Power display propels Red Sox sweep

Power display propels Red Sox sweep

BOSTON -- The Red Sox completed their three-game sweep of the Orioles by taking Sunday afternoon's game, 11-9, at Fenway Park, pulling themselves within one game of the New York Yankees for first place in the American League East.

The ninth inning seemed like it would be just a necessary step to the foregone conclusion of a Red Sox win. However, Boston's renowned flair for the dramatic gave the 35,744 at the game a reason to stick around.

With a four-run lead, Craig Hansen recorded an out and allowed two singles before being relieved by Jonathan Papelbon. The normally reliable closer found himself in trouble after a walk to Corey Patterson and an error by Alex Cora on a ground ball changed the status of the game from over to tenuous.

Even after walking in a run, Papelbon got Melvin Mora to ground out to Mike Lowell, who made a backhanded stab and throw to end the game and give Papelbon the save.

"I'm battling and battling [and] my first reaction is he picked me up," Papelbon said of Lowell. "That's what they've been doing all year, and that's what they're great at. For me, it was a relief. That's a huge play. [If] he doesn't make that, it's probably a tie ballgame [and] maybe they go ahead. He's just been clutch for us all year."

"We would have loved to go into that series [Monday against Detroit] with everybody fresh, but losing this game, we needed to stay away from that," Red Sox manager Terry Francona said. "We talk about spreading out so that if you make a mistake, or maybe in this case mistakes, you don't lose a game."

Like a kite in the wind, the game kept changing directions and it seemed impossible to predict where it was going to head. However, with two young starters, Jon Lester and Daniel Cabrera, who famously struggle with control, it didn't take a crystal ball to know that this would be a high-scoring affair.

"I battled again with myself. It's just a grind right now for some reason," Lester said. "[The bullpen] did a great job today picking me up, the offense, too. That's the bullpen's game right there. They picked me up and kept the team in the ballgame. That's their win."

With Boston's bats providing enough offense for an entire series, Lester (6-2) was able to pick up the victory, despite a difficult outing. He ended up throwing five innings, allowing four runs and nine hits.

"After the first couple of innings, you are hoping he goes five. His pitch count was soaring quickly and then he put up three zeroes and it wasn't very easy for him," Francona said. "You can't forget this kid is learning right in the middle of a pennant race and, thankfully, he keeps his poise and he competes. He wants to go deeper. He knows that that will help us ... he is trying."

The scoring came early and often for both teams. Lester began the day allowing a leadoff double to Brian Roberts and a walk to Mora. Miguel Tejada brought in Roberts on a sacrifice fly, but Lester managed to get Jay Gibbons to hit into a double-play to end the 25-pitch inning and limit the damage.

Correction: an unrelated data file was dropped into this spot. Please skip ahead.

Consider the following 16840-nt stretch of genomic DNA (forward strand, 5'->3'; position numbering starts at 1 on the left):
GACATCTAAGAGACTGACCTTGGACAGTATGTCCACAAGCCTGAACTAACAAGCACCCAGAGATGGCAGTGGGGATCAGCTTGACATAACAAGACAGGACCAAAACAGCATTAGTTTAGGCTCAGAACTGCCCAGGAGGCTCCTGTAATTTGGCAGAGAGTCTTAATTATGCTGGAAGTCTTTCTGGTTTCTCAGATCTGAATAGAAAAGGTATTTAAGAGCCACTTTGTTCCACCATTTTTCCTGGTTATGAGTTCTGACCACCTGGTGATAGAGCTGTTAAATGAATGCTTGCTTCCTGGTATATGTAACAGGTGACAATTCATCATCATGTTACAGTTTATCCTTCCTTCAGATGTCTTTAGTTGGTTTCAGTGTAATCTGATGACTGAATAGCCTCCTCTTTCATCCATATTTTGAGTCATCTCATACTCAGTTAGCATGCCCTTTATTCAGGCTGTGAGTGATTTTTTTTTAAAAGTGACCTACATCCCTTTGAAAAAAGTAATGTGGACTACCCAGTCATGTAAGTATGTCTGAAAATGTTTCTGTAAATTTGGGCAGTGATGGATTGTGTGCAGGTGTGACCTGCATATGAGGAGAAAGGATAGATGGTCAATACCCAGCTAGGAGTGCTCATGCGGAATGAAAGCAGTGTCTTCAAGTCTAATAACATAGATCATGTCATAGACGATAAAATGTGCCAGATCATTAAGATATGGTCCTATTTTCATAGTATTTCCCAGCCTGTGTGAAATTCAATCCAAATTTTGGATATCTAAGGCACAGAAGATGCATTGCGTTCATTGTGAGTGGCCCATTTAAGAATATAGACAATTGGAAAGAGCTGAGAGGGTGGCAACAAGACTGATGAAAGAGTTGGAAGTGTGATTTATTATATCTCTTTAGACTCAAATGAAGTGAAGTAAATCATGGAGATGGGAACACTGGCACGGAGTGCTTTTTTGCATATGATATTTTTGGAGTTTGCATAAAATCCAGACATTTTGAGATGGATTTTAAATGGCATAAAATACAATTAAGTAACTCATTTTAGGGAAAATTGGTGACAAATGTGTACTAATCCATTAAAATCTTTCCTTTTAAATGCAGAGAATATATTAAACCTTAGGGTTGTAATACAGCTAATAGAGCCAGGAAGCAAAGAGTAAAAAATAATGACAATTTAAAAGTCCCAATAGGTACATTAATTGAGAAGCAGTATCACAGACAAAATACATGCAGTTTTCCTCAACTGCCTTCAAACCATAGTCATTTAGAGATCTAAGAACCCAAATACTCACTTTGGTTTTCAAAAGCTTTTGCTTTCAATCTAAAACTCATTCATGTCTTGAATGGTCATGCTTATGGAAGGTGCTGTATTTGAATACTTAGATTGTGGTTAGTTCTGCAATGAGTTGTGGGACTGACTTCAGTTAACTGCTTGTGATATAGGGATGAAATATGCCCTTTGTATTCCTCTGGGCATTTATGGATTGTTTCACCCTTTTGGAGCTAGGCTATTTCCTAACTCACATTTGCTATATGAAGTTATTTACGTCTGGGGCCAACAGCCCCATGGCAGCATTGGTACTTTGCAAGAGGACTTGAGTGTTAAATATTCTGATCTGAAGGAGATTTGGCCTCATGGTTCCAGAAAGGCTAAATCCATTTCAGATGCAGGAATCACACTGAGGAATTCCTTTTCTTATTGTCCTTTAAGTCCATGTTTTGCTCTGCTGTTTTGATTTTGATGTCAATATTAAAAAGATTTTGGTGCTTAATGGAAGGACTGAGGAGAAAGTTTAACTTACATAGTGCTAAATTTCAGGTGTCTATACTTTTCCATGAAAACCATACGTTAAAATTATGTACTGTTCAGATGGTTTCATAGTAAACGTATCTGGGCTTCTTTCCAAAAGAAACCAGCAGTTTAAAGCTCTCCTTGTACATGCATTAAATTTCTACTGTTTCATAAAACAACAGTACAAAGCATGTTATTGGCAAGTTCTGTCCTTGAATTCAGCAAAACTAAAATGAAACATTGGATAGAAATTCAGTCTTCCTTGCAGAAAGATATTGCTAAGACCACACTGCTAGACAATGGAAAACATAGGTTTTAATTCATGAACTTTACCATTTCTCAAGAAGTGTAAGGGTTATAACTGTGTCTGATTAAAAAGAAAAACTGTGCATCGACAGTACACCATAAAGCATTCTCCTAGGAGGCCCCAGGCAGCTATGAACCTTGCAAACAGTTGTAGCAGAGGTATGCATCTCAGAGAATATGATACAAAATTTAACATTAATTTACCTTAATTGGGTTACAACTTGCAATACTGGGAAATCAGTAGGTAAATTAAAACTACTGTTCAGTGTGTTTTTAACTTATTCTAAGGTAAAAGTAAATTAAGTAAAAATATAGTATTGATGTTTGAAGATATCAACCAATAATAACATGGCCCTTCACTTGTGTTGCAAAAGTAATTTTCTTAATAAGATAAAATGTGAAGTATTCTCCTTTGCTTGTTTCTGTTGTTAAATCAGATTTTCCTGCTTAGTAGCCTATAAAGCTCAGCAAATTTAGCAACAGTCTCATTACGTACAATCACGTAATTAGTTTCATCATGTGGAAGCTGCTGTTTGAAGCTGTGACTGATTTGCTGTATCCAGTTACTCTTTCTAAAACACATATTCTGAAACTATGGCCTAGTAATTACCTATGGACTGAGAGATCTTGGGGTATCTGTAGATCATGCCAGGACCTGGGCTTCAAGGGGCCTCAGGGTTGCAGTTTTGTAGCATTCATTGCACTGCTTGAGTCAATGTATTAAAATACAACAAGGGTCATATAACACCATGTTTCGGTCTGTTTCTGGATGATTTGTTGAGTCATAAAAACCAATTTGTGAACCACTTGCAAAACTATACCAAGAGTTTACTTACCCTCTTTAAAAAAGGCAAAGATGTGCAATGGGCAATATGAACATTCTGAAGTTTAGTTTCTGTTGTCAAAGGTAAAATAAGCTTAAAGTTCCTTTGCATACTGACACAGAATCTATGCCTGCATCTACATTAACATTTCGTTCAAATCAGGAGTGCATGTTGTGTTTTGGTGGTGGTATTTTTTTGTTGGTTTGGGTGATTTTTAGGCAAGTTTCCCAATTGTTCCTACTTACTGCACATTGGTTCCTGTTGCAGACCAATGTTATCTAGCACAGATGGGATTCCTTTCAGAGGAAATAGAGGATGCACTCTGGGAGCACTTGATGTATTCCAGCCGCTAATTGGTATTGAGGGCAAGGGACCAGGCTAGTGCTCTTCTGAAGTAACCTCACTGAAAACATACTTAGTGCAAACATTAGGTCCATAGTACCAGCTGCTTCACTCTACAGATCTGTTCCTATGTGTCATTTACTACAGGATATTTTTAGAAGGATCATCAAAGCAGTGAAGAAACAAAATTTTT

Cabrera wouldn't be so lucky. His first inning included two walks and a double that loaded the bases for the dangerous Wily Mo Pena, but Cabrera persevered and overcame a 3-0 count to strike out the big righty.

Cabrera fell behind again to the next hitter, Mike Lowell, and this time he would pay. Lowell hammered a ball over the Green Monster for a grand slam to give the Red Sox a 4-1 lead. It was his fifth career grand slam and fourth of the season by the Red Sox. Cabrera would end the inning throwing 31 pitches, 14 for strikes.

"We were able to draw some walks today and capitalize on it," Coco Crisp said. "Pretty much everyone who got on base today scored."

The Orioles answered right back by scoring three runs in the second inning. Lester allowed a leadoff walk to Ramon Hernandez and then was taken deep by Patterson for a two-run homer. A double by Nick Markakis and an RBI single by Mora tied the game at 4.

The two teams took a short intermission from their offensive onslaught, but it didn't last long. The Red Sox tacked on three more runs in the fourth inning on RBIs by Gabe Kapler and Crisp and a wild pitch by Cabrera.

"I was thrilled. Lowell gets us on the board with the four and then we get three more. Those are huge," Francona said.

The Orioles came back with solo home runs by Kevin Millar and Roberts off Kyle Snyder in the sixth inning to make it 7-6. However, Youkilis hit a three-run shot to center field in the seventh inning to extend Boston's lead to 10-6.

Doug Mirabelli added a solo shot in the eighth inning, his sixth of the season. He has homered in three consecutive games for the first time in his career. The home run, which seemed more like icing on the cake, ended up being much-needed insurance.

"That's what he did in 2004 for us. Especially now with [Jason Vari]Tek down, it has been great and he is handling the staff," Francona said. "It is welcome."

Manny Ramirez saw his 27-game hit streak come to an end, going 0-for-3 and reaching base on an error and a walk. His best opportunity came on a screaming liner in the fifth inning that was nabbed by a diving Tejada.

Howard Kussoy is an associate reporter for MLB.com. This story was not subject to the approval of Major League Baseball or its clubs.